Can Quality Sleep Be A Factor In Preventing Diabetes?

Insomnia

When people hear the term, “Healthy Lifestyle” they often think about nutrition and exercise. Although these components are certainly important, they don’t complete the picture of healthy living. One of the most often overlooked components is QUALITY RESTFUL SLEEP. Reduced sleep affects the body more significantly than most people realize. In addition to loss of clarity (grogginess) sleep deprivation has become associated with blood sugar problems (Pre-Diabetes and Diabetes). There are two interesting mechanisms causing this:

  1. When people are tired they often turn to food (consciously and sub-consciously) as a source of fuel for energy. When poor food choices are selected (especially before bedtime) blood sugar levels commonly elevate. To reduce these levels, the body calls on the kidneys to excrete this excess sugar through urination. This night time “trip to the bathroom” causes sleep interruption complicating a normal sleep pattern in a person already sleep deprived. This recurring pattern can lead to abnormal blood sugar levels resulting in Diabetes over time.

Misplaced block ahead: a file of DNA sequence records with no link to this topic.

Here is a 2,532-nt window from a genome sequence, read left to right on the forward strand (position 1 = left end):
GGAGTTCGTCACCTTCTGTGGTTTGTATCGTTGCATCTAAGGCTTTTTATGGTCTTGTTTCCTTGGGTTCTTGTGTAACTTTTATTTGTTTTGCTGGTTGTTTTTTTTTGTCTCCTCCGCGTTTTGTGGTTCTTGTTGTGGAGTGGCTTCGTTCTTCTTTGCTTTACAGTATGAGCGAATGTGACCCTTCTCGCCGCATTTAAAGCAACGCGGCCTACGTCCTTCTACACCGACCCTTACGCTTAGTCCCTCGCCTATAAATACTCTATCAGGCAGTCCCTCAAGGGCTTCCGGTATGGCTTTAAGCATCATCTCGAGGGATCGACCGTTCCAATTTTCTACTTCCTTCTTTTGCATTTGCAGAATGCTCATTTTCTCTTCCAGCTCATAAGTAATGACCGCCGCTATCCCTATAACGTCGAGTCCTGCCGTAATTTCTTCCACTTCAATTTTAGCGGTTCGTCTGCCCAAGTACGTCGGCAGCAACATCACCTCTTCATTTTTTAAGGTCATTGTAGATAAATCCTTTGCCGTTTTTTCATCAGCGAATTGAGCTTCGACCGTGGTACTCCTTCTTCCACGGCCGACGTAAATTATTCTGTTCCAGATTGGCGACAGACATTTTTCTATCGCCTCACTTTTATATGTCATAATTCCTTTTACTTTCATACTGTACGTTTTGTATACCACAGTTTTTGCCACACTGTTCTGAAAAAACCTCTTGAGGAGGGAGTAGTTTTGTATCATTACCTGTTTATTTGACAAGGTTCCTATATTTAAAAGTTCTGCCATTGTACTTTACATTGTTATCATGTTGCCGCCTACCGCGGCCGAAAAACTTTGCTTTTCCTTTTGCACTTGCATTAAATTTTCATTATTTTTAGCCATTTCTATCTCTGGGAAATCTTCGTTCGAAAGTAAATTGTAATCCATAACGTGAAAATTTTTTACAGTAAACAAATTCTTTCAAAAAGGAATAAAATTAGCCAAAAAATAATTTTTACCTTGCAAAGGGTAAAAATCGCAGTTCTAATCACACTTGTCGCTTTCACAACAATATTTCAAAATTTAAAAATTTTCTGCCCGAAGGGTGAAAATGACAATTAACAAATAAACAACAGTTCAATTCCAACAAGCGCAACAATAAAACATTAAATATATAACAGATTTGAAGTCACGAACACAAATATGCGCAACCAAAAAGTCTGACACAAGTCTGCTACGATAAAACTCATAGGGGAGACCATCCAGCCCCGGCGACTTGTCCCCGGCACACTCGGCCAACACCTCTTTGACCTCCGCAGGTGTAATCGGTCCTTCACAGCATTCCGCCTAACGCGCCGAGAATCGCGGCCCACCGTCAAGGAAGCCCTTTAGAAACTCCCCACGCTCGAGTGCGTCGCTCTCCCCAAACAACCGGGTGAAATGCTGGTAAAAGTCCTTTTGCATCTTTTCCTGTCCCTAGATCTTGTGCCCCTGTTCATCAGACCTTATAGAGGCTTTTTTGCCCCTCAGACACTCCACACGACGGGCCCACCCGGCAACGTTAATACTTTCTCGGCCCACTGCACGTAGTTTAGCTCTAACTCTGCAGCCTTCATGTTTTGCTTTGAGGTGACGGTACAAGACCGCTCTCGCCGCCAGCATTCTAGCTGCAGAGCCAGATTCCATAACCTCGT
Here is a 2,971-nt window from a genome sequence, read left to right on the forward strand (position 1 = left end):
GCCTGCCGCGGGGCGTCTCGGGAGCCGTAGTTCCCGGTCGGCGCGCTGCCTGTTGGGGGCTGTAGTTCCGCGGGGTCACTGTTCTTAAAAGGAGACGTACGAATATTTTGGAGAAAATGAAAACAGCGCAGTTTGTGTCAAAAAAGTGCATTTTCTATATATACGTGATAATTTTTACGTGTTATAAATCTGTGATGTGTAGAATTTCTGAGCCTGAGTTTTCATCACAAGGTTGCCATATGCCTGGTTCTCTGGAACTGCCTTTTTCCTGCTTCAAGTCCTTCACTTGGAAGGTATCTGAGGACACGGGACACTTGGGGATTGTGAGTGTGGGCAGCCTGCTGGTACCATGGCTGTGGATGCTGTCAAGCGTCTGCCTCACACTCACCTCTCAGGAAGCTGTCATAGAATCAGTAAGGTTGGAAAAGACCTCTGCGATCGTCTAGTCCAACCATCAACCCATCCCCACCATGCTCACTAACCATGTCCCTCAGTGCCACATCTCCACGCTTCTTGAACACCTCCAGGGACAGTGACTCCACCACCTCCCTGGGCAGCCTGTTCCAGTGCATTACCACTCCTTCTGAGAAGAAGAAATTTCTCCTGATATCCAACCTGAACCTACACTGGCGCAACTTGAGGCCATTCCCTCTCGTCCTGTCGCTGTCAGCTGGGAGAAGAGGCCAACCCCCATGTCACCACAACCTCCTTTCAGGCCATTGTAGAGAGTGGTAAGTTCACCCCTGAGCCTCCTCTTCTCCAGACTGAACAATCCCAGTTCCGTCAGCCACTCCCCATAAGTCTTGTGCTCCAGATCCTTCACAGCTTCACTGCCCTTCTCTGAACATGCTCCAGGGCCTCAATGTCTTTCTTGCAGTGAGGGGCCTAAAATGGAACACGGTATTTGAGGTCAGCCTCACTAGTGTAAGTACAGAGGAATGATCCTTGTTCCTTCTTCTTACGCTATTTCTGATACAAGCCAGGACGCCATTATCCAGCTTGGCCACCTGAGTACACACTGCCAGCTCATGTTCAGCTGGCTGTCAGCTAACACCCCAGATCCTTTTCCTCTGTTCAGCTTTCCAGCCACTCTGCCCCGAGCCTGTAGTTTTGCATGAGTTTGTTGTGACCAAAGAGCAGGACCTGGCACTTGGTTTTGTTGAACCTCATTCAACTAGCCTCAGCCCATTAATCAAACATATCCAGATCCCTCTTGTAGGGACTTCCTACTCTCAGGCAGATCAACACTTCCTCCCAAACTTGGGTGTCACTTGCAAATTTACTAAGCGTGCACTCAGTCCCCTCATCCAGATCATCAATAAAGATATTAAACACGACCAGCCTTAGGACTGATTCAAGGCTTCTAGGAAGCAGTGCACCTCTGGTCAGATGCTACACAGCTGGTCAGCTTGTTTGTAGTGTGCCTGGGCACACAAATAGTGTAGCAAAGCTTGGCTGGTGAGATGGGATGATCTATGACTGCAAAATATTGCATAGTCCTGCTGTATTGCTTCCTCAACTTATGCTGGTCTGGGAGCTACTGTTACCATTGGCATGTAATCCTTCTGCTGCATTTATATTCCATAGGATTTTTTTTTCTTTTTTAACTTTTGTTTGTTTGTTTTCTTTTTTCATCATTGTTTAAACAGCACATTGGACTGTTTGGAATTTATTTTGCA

2. Sleep deprivation can also affect the body’s “biological clock” causing disruption in its normal hormonal cycle. When we achieve restful sleep (for approximately 7-9 hours,) insulin is released in the body to remove excess sugar from the blood. When sleep is compromised it alters the body’s ability to utilize the insulin circulating in the body. This is known as INSULIN RESISTANCE. This recurring pattern can lead to abnormal blood sugar levels resulting in Diabetes over time.

Whether poor sleep quality causes elevated blood sugar or is the result of elevated blood sugar, we can see the important role sleep plays in maintaining GOOD HEALTH and its role in preventing the onset of Diabetes.

Master-3-620x350

A project I am working on will minimize my access to wordpress over the next few days. I look forward to returning the early part of next week. Enjoy the rest of the week! 🙂

Advertisements